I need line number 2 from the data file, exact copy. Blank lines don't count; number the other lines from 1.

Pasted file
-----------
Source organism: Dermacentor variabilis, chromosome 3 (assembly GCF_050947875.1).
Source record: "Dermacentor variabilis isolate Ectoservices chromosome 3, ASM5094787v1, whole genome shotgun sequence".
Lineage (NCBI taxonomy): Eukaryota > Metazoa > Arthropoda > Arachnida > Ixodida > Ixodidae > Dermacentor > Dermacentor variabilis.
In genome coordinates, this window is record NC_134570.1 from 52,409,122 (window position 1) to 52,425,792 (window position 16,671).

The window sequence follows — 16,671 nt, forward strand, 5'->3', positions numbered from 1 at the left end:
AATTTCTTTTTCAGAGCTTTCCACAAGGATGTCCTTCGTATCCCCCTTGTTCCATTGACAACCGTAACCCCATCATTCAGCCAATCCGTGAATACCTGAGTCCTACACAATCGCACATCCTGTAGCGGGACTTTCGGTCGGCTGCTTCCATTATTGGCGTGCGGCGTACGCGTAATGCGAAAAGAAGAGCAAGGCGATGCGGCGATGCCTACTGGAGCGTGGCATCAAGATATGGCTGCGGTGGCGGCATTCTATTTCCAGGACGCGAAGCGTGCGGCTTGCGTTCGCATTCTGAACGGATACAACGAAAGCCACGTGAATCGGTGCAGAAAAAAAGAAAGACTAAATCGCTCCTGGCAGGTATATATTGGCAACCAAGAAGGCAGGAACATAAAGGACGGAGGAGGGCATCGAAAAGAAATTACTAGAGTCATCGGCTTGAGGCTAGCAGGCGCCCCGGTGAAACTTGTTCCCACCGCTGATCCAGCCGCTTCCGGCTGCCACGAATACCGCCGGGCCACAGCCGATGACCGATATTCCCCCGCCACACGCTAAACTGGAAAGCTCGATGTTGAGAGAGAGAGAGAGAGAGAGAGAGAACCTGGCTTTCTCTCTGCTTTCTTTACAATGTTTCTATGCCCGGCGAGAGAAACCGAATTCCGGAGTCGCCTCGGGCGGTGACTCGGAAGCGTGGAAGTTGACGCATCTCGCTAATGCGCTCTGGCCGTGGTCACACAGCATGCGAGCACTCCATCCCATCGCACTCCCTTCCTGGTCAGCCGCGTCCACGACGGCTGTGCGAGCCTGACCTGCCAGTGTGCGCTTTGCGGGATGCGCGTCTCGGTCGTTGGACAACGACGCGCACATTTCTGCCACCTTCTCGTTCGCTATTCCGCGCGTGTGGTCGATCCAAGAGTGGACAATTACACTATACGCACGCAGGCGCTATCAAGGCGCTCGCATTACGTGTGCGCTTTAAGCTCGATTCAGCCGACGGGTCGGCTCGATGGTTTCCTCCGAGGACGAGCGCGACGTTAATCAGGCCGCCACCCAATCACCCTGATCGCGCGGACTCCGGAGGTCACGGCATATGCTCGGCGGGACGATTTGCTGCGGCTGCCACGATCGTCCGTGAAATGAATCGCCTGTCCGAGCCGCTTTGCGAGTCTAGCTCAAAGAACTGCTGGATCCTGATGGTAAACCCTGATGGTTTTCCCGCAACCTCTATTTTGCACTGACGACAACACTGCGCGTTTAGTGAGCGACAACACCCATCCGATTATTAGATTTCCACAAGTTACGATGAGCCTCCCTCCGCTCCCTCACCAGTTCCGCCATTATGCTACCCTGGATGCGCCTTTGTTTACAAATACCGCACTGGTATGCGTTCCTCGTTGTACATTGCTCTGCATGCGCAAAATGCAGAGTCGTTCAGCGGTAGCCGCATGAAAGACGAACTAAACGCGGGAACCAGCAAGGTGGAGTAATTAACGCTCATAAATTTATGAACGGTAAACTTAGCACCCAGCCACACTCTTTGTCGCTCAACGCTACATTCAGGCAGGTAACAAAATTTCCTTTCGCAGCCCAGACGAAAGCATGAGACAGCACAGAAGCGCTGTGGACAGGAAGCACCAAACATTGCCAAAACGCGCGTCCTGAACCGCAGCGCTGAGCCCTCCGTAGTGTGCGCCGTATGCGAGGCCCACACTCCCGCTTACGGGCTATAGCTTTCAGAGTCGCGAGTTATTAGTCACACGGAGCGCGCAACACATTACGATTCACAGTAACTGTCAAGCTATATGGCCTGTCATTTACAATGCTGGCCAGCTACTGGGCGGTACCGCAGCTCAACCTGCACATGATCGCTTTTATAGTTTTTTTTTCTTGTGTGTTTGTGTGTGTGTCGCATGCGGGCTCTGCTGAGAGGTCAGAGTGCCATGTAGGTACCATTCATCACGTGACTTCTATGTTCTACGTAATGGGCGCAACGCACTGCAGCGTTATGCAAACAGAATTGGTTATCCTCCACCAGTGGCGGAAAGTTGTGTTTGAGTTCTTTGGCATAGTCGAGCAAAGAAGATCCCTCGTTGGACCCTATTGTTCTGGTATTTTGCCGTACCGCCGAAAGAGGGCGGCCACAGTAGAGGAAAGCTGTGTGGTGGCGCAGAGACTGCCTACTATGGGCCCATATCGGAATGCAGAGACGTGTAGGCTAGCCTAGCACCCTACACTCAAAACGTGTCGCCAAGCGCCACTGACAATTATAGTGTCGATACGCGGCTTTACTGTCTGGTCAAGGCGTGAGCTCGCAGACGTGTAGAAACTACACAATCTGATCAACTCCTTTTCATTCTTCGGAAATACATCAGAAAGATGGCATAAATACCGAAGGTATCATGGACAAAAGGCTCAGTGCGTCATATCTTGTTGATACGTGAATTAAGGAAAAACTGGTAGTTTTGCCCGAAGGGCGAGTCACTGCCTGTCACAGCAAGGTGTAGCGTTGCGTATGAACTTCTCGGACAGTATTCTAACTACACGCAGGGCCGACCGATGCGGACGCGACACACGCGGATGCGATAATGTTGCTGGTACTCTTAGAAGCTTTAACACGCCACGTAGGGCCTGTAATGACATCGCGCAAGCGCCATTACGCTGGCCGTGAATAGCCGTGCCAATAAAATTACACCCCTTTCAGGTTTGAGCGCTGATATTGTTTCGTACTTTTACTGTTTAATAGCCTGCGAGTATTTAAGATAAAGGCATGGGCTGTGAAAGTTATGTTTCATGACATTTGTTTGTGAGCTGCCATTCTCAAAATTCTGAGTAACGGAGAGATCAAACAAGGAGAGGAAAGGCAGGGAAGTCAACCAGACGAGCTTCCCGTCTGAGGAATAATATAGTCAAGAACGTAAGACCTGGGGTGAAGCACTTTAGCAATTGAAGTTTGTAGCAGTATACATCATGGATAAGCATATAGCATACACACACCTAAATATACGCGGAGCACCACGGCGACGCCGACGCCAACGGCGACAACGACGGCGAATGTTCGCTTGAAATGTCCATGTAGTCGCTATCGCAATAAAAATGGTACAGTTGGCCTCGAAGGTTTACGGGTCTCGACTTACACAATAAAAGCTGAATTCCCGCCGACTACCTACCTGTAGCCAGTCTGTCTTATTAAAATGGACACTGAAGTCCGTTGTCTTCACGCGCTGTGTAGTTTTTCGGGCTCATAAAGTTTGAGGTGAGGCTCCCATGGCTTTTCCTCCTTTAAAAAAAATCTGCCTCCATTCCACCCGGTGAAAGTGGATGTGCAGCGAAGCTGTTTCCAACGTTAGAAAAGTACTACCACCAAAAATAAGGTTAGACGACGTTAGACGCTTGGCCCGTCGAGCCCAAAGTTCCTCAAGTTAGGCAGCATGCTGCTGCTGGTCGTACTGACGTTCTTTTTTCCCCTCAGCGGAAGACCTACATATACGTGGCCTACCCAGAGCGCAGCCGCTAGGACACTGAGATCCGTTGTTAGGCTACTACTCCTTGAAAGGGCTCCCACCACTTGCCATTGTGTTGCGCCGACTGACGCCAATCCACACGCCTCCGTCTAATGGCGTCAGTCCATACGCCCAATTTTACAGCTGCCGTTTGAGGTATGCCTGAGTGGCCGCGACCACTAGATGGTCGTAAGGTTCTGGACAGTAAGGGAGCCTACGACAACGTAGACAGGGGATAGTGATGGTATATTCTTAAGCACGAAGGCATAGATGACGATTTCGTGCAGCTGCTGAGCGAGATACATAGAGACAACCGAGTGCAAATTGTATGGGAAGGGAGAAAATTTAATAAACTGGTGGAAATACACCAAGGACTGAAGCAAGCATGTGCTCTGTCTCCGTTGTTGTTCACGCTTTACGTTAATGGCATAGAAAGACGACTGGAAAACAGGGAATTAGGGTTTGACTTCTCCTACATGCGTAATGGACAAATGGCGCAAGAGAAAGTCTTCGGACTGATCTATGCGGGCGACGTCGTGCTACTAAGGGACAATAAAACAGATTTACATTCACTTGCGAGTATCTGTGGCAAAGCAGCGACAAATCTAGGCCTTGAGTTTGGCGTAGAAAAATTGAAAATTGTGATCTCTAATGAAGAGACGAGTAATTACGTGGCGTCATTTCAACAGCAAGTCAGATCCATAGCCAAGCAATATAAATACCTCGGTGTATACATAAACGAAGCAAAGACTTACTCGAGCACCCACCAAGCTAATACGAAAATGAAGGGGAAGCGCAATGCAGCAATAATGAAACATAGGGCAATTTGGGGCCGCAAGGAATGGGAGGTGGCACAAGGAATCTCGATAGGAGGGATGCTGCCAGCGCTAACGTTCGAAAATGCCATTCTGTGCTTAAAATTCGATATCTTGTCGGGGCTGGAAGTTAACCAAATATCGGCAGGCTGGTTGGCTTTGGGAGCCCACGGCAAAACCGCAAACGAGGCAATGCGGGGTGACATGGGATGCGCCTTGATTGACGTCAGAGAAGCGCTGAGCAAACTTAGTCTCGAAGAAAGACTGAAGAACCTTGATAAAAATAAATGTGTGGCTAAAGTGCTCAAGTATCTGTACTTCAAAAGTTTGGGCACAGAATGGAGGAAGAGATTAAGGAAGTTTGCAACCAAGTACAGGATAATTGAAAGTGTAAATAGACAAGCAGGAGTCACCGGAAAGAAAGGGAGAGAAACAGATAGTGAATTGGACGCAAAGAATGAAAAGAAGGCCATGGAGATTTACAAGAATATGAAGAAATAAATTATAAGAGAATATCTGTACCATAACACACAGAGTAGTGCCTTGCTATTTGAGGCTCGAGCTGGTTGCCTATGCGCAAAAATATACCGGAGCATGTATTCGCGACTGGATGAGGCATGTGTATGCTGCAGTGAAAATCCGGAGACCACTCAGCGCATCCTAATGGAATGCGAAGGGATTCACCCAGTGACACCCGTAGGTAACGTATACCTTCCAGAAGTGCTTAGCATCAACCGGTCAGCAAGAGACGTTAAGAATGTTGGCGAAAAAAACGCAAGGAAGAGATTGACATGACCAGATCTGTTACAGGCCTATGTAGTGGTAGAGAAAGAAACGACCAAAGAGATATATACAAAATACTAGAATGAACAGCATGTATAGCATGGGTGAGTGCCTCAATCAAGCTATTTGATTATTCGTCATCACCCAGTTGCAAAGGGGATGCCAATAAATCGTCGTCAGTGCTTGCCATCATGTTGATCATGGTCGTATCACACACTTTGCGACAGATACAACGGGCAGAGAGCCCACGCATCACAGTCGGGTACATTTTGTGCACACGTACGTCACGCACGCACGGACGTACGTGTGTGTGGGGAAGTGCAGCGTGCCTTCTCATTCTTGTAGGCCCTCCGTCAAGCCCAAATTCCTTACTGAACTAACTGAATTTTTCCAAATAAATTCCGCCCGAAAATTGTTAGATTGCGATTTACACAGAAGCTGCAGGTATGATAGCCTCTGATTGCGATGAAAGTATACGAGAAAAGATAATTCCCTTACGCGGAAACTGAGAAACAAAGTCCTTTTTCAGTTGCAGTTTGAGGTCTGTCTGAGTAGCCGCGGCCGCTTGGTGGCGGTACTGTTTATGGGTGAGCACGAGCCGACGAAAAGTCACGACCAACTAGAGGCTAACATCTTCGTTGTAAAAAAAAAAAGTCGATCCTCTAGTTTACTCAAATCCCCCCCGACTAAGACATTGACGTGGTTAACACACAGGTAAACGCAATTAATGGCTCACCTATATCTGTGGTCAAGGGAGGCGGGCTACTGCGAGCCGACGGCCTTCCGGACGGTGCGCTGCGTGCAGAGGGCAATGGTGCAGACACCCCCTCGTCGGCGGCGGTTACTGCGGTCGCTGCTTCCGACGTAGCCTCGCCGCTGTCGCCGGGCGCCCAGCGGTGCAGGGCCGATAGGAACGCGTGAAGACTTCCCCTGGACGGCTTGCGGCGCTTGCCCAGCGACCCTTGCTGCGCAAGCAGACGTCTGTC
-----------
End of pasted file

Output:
Source record: "Dermacentor variabilis isolate Ectoservices chromosome 3, ASM5094787v1, whole genome shotgun sequence".